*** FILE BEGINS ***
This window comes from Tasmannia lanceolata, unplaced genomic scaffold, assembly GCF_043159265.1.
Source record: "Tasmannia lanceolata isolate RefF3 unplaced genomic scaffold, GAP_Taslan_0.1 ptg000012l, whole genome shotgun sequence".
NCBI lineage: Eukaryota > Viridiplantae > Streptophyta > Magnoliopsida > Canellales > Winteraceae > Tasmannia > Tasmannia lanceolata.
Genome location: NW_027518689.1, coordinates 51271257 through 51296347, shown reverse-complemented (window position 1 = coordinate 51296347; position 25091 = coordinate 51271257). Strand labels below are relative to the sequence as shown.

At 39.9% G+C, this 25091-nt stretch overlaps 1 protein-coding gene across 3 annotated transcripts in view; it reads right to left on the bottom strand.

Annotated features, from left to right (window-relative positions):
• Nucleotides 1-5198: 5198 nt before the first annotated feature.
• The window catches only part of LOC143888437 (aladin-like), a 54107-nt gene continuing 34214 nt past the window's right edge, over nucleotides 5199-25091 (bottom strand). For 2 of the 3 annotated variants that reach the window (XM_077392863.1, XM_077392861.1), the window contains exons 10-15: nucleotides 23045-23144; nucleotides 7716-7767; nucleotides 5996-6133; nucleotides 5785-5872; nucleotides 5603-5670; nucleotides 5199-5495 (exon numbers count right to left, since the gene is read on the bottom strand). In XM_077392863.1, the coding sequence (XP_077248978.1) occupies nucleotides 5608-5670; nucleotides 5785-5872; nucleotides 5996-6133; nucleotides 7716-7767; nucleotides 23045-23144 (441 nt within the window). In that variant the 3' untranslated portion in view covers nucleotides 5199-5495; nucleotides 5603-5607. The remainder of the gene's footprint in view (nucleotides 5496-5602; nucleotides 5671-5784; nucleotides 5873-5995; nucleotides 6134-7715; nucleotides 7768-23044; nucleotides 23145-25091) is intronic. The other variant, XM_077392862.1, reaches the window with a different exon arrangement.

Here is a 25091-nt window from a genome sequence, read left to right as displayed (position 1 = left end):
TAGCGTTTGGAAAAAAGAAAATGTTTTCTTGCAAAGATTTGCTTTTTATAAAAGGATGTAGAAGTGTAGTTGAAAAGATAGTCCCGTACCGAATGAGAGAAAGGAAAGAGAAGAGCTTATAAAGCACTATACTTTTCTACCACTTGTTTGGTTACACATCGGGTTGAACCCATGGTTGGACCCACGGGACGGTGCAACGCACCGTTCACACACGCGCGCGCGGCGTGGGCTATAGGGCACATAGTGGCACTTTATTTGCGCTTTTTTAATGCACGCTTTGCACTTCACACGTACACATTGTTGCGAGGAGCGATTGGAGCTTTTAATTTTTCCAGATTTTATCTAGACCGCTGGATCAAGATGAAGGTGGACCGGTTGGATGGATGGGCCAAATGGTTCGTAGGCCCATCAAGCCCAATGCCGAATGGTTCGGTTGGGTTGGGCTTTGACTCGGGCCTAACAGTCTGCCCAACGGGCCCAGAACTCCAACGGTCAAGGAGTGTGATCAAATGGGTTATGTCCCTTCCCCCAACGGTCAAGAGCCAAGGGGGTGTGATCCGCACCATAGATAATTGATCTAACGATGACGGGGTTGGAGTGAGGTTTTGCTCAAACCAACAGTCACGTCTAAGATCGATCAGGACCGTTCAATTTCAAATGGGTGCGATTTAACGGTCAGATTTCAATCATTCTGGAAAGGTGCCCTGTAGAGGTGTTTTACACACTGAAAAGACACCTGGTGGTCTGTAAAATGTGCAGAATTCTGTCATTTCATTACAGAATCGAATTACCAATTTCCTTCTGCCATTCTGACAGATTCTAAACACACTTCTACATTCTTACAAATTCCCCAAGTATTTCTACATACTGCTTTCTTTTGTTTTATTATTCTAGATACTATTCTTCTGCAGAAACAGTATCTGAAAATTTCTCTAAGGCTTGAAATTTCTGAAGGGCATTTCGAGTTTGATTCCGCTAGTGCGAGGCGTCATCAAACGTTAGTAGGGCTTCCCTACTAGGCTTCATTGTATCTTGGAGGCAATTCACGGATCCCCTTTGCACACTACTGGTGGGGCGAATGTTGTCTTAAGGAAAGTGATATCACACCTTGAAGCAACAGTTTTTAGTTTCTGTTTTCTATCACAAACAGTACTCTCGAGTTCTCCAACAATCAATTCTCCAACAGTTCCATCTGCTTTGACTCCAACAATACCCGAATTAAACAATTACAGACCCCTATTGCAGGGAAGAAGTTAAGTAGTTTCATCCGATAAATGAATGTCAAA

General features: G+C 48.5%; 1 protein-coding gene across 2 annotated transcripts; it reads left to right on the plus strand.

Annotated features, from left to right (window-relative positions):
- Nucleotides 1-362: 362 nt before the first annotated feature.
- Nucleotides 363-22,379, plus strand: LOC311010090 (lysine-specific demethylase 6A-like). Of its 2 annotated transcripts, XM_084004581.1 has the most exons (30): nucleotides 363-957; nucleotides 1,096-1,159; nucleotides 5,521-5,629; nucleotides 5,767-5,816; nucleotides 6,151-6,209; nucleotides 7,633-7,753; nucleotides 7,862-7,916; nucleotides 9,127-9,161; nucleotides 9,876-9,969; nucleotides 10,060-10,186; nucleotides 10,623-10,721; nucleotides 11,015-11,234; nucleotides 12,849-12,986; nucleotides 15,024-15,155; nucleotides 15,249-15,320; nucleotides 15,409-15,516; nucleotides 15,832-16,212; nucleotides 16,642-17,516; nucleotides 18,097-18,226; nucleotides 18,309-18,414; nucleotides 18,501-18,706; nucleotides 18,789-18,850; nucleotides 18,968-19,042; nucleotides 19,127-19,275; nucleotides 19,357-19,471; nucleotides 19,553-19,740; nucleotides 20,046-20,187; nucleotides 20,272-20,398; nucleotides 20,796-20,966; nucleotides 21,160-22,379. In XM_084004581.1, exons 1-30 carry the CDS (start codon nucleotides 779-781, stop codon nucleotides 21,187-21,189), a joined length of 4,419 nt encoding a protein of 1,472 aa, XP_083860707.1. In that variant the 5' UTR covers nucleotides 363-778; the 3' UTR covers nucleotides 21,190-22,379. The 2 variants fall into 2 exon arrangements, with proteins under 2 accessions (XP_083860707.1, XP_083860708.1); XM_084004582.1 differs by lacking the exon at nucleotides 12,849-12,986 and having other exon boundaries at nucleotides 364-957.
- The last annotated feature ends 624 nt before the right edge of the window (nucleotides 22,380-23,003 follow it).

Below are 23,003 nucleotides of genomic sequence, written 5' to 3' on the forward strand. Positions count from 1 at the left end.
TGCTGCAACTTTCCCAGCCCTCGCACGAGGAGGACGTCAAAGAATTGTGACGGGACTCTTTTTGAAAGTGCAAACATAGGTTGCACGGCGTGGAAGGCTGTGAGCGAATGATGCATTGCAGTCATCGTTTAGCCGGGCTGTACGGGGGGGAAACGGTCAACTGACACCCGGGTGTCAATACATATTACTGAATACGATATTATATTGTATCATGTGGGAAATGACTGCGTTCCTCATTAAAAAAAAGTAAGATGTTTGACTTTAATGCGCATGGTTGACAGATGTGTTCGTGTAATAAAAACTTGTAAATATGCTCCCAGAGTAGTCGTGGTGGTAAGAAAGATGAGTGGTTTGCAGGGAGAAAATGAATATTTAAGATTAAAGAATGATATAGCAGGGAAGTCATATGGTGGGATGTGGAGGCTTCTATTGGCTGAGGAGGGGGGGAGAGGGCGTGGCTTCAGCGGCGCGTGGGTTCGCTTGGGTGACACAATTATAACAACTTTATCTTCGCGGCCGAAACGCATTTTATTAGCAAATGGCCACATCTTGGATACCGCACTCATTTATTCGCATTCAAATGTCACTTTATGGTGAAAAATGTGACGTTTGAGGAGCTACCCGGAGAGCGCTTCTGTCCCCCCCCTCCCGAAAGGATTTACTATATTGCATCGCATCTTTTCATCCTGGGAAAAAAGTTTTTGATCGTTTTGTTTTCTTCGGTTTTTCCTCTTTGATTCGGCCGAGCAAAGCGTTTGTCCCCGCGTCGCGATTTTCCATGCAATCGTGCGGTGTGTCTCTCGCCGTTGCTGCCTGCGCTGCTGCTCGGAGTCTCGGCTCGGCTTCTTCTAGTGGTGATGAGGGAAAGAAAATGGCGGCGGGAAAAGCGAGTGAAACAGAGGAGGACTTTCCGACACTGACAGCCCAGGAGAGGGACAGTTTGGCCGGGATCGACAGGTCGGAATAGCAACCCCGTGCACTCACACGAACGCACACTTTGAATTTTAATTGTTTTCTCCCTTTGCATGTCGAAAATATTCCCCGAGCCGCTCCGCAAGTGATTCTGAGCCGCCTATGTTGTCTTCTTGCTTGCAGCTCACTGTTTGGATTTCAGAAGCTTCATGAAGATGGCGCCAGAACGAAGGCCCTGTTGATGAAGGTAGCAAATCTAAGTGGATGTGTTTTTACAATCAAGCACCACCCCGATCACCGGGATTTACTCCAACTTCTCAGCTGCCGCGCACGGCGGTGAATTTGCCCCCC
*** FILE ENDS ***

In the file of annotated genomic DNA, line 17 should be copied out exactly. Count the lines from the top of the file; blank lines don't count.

TGCTGCAACTTTCCCAGCCCTCGCACGAGGAGGACGTCAAAGAATTGTGACGGGACTCTTTTTGAAAGTGCAAACATAGGTTGCACGGCGTGGAAGGCTGTGAGCGAATGATGCATTGCAGTCATCGTTTAGCCGGGCTGTACGGGGGGGAAACGGTCAACTGACACCCGGGTGTCAATACATATTACTGAATACGATATTATATTGTATCATGTGGGAAATGACTGCGTTCCTCATTAAAAAAAAGTAAGATGTTTGACTTTAATGCGCATGGTTGACAGATGTGTTCGTGTAATAAAAACTTGTAAATATGCTCCCAGAGTAGTCGTGGTGGTAAGAAAGATGAGTGGTTTGCAGGGAGAAAATGAATATTTAAGATTAAAGAATGATATAGCAGGGAAGTCATATGGTGGGATGTGGAGGCTTCTATTGGCTGAGGAGGGGGGGAGAGGGCGTGGCTTCAGCGGCGCGTGGGTTCGCTTGGGTGACACAATTATAACAACTTTATCTTCGCGGCCGAAACGCATTTTATTAGCAAATGGCCACATCTTGGATACCGCACTCATTTATTCGCATTCAAATGTCACTTTATGGTGAAAAATGTGACGTTTGAGGAGCTACCCGGAGAGCGCTTCTGTCCCCCCCCTCCCGAAAGGATTTACTATATTGCATCGCATCTTTTCATCCTGGGAAAAAAGTTTTTGATCGTTTTGTTTTCTTCGGTTTTTCCTCTTTGATTCGGCCGAGCAAAGCGTTTGTCCCCGCGTCGCGATTTTCCATGCAATCGTGCGGTGTGTCTCTCGCCGTTGCTGCCTGCGCTGCTGCTCGGAGTCTCGGCTCGGCTTCTTCTAGTGGTGATGAGGGAAAGAAAATGGCGGCGGGAAAAGCGAGTGAAACAGAGGAGGACTTTCCGACACTGACAGCCCAGGAGAGGGACAGTTTGGCCGGGATCGACAGGTCGGAATAGCAACCCCGTGCACTCACACGAACGCACACTTTGAATTTTAATTGTTTTCTCCCTTTGCATGTCGAAAATATTCCCCGAGCCGCTCCGCAAGTGATTCTGAGCCGCCTATGTTGTCTTCTTGCTTGCAGCTCACTGTTTGGATTTCAGAAGCTTCATGAAGATGGCGCCAGAACGAAGGCCCTGTTGATGAAGGTAGCAAATCTAAGTGGATGTGTTTTTACAATCAAGCACCACCCCGATCACCGGGATTTACTCCAACTTCTCAGCTGCCGCGCACGGCGGTGAATTTGCCCCCC